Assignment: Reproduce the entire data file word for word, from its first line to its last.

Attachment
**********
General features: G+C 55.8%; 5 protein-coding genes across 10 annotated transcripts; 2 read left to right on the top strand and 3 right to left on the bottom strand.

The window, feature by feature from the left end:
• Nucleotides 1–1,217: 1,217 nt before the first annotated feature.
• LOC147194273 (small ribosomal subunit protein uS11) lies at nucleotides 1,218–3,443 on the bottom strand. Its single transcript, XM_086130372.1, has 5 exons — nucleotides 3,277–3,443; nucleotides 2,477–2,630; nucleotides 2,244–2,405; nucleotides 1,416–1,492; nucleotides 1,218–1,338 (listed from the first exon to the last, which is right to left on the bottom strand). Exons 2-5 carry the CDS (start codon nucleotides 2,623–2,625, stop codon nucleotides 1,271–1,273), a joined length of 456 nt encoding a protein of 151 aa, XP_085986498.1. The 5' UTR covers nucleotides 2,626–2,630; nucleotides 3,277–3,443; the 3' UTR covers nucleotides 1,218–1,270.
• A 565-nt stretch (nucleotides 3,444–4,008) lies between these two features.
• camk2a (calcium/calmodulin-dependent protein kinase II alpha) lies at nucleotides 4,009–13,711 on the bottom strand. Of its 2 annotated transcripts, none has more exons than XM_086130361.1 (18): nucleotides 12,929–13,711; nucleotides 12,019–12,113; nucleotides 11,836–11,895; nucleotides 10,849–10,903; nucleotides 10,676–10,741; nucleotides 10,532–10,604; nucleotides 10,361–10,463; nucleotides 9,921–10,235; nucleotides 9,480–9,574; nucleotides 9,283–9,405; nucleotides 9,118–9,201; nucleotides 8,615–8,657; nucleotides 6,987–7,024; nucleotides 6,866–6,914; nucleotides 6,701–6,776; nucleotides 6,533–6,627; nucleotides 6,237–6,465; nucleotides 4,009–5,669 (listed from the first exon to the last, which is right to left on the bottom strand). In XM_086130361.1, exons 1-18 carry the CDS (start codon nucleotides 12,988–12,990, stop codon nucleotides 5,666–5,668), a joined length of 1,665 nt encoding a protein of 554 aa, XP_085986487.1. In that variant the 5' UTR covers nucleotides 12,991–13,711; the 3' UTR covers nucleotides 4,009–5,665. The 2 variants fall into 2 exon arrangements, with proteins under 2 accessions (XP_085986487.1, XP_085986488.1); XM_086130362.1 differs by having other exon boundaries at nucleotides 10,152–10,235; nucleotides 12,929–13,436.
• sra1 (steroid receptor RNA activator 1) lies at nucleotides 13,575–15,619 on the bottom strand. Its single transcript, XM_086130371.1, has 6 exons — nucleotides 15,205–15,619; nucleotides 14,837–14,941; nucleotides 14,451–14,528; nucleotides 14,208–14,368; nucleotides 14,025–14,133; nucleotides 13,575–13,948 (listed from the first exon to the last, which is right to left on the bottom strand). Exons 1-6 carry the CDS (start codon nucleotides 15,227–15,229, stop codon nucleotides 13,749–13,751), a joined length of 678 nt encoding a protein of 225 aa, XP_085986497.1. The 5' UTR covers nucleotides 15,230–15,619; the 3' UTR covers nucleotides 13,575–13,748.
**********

General features: G+C 55.8%; 5 protein-coding genes across 10 annotated transcripts; 2 read left to right on the top strand and 3 right to left on the bottom strand.

The window, feature by feature from the left end:
• Nucleotides 1–1,217: 1,217 nt before the first annotated feature.
• LOC147194273 (small ribosomal subunit protein uS11) lies at nucleotides 1,218–3,443 on the bottom strand. Its single transcript, XM_086130372.1, has 5 exons — nucleotides 3,277–3,443; nucleotides 2,477–2,630; nucleotides 2,244–2,405; nucleotides 1,416–1,492; nucleotides 1,218–1,338 (listed from the first exon to the last, which is right to left on the bottom strand). Exons 2-5 carry the CDS (start codon nucleotides 2,623–2,625, stop codon nucleotides 1,271–1,273), a joined length of 456 nt encoding a protein of 151 aa, XP_085986498.1. The 5' UTR covers nucleotides 2,626–2,630; nucleotides 3,277–3,443; the 3' UTR covers nucleotides 1,218–1,270.
• A 565-nt stretch (nucleotides 3,444–4,008) lies between these two features.
• camk2a (calcium/calmodulin-dependent protein kinase II alpha) lies at nucleotides 4,009–13,711 on the bottom strand. Of its 2 annotated transcripts, none has more exons than XM_086130361.1 (18): nucleotides 12,929–13,711; nucleotides 12,019–12,113; nucleotides 11,836–11,895; nucleotides 10,849–10,903; nucleotides 10,676–10,741; nucleotides 10,532–10,604; nucleotides 10,361–10,463; nucleotides 9,921–10,235; nucleotides 9,480–9,574; nucleotides 9,283–9,405; nucleotides 9,118–9,201; nucleotides 8,615–8,657; nucleotides 6,987–7,024; nucleotides 6,866–6,914; nucleotides 6,701–6,776; nucleotides 6,533–6,627; nucleotides 6,237–6,465; nucleotides 4,009–5,669 (listed from the first exon to the last, which is right to left on the bottom strand). In XM_086130361.1, exons 1-18 carry the CDS (start codon nucleotides 12,988–12,990, stop codon nucleotides 5,666–5,668), a joined length of 1,665 nt encoding a protein of 554 aa, XP_085986487.1. In that variant the 5' UTR covers nucleotides 12,991–13,711; the 3' UTR covers nucleotides 4,009–5,665. The 2 variants fall into 2 exon arrangements, with proteins under 2 accessions (XP_085986487.1, XP_085986488.1); XM_086130362.1 differs by having other exon boundaries at nucleotides 10,152–10,235; nucleotides 12,929–13,436.
• sra1 (steroid receptor RNA activator 1) lies at nucleotides 13,575–15,619 on the bottom strand. Its single transcript, XM_086130371.1, has 6 exons — nucleotides 15,205–15,619; nucleotides 14,837–14,941; nucleotides 14,451–14,528; nucleotides 14,208–14,368; nucleotides 14,025–14,133; nucleotides 13,575–13,948 (listed from the first exon to the last, which is right to left on the bottom strand). Exons 1-6 carry the CDS (start codon nucleotides 15,227–15,229, stop codon nucleotides 13,749–13,751), a joined length of 678 nt encoding a protein of 225 aa, XP_085986497.1. The 5' UTR covers nucleotides 15,230–15,619; the 3' UTR covers nucleotides 13,575–13,748.